Criminology Essay

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Criminology in the contemporary society has grown to be a widely accepted concept of interdisciplinary subjects. There are several questions that have, however, been levelled on theories that are attached to criminology and how efficiently and effectively they can be supported. Criminology as a study focuses on a specific realm of the society or sets of topics which are crime and responses to criminal activities in the society. This makes the study not to focus on a particular domain of inquiry like other studies existing in the contemporary society. It is important, therefore, for criminologists to create an understanding to members of the society regarding the root cause of crime and what dictates the behaviour of individuals who are considered to be criminals (Tierney 2009).
Criminology has often been defined as a field of study where scholars from different disciplines in the society come together to find answers to problems identified in the society. Sociological approaches, however, have influenced theoretical conclusions in criminology. That however has not limited other factors like biological factors as explained by Walsh (2000) and Wright and Boisvert (2009). Psychological theories in criminology have also determined a given level of perception developed by the society states Durrant and Ward (2012).
Biological theories that have been developed in the society which explain the causes of crime focus their idea on the composition of the human body. The physical body, evolutionary factors, inherited genes, brain structures and hormones influences the ability of individuals to engage in criminal activities. It means that there are certain biological compositions that when an individual has them, they cannot resist committin...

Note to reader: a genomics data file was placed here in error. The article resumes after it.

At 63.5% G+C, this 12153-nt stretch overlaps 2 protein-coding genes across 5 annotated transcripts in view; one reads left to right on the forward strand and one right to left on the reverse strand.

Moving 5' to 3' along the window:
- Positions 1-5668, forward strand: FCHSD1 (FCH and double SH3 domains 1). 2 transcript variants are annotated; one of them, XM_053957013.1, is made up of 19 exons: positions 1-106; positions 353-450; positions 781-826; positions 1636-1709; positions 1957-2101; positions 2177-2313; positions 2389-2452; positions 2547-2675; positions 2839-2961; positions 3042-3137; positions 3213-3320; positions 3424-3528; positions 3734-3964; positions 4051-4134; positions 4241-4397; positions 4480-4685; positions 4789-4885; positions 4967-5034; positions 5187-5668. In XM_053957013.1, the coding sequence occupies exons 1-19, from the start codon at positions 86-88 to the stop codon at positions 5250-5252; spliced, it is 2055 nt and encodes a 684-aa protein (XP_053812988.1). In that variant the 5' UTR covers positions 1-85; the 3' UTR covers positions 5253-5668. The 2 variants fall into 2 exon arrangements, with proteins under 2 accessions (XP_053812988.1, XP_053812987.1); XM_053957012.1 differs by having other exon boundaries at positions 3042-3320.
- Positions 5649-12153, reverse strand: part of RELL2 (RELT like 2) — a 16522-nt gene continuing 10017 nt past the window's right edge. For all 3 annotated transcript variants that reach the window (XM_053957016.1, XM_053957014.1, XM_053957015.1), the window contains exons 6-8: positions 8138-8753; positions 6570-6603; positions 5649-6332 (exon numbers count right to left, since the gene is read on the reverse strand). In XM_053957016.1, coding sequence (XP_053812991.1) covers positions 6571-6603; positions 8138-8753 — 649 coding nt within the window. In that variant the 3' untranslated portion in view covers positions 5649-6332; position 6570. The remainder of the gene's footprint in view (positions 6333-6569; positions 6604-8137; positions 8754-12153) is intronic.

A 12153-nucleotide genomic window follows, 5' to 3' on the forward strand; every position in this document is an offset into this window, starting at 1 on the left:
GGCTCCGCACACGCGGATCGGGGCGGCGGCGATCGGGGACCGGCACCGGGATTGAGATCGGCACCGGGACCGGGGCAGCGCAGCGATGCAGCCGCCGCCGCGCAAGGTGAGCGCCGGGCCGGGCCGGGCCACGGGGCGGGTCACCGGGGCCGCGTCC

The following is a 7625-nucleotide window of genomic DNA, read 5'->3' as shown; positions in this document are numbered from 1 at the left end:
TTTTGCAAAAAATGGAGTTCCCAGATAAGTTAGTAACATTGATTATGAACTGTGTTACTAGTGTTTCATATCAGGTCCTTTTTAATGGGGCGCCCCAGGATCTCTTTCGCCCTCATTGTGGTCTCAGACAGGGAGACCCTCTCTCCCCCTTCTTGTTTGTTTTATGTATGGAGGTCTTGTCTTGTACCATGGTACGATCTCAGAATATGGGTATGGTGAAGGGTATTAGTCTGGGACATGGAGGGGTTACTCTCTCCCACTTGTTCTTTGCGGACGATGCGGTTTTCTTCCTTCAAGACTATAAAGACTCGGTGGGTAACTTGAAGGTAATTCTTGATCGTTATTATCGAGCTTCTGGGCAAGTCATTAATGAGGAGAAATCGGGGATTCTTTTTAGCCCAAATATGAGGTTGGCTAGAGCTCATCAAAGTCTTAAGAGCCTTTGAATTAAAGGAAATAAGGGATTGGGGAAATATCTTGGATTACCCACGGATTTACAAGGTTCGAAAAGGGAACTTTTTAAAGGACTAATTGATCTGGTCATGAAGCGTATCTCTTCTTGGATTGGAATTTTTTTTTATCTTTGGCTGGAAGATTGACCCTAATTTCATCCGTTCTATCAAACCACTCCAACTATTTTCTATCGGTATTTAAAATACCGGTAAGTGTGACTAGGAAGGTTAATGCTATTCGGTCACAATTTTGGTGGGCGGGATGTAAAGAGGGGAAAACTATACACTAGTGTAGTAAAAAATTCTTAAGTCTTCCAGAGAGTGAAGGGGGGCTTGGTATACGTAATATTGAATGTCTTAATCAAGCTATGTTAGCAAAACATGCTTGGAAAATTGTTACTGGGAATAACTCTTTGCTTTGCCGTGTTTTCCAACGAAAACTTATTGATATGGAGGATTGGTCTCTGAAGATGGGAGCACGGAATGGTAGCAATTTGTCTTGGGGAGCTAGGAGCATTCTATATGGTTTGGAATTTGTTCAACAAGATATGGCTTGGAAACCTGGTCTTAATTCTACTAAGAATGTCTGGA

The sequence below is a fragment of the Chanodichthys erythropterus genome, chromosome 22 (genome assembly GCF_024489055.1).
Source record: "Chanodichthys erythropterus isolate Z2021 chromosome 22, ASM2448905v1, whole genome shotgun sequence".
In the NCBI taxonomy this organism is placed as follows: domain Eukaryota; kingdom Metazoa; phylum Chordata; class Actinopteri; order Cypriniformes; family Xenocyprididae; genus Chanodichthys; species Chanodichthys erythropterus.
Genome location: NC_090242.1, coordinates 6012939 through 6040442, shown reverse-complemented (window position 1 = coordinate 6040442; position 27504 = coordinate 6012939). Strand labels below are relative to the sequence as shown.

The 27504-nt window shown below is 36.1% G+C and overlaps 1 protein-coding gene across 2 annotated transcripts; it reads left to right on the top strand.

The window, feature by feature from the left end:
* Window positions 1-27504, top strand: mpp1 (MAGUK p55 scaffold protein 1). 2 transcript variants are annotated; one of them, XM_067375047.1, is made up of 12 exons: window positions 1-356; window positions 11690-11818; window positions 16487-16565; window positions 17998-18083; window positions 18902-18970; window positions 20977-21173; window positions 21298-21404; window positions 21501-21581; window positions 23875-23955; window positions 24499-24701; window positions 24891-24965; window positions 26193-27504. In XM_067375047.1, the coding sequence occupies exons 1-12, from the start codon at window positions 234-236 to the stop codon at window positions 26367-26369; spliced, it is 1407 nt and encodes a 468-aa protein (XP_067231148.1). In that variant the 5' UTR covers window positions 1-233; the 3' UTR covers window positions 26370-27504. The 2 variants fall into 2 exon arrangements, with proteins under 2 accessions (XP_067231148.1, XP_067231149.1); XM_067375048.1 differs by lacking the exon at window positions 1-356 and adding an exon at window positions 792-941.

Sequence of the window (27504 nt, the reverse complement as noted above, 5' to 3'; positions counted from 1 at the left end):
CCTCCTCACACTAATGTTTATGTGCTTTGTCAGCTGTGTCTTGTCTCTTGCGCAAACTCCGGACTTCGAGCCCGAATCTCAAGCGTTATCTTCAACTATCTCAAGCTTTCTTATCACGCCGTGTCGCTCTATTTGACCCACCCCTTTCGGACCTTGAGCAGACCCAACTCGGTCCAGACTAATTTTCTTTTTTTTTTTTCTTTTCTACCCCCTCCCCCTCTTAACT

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...e has been a search for biological markers which differentiate such individuals from the rest of the society. Biological theories can be divided into two categories which include the early biological theories and modern biological theories (Archer 2009).
Early biological theories developed in the society and started dominating criminology in 1870s. The assumption that characterized the early biological theories was that crime was not a behaviour that was rationally reasoned by individuals when they consider the punishment that is attached to committing them, but it is a result of inborn abnormalities. That meant that individuals were considered not to have control of the criminal behaviours they engaged in by were controlled by the strong urge to perform them. They derived some level of satisfaction out of committing the crimes as it made them normal (Barclay 2006).
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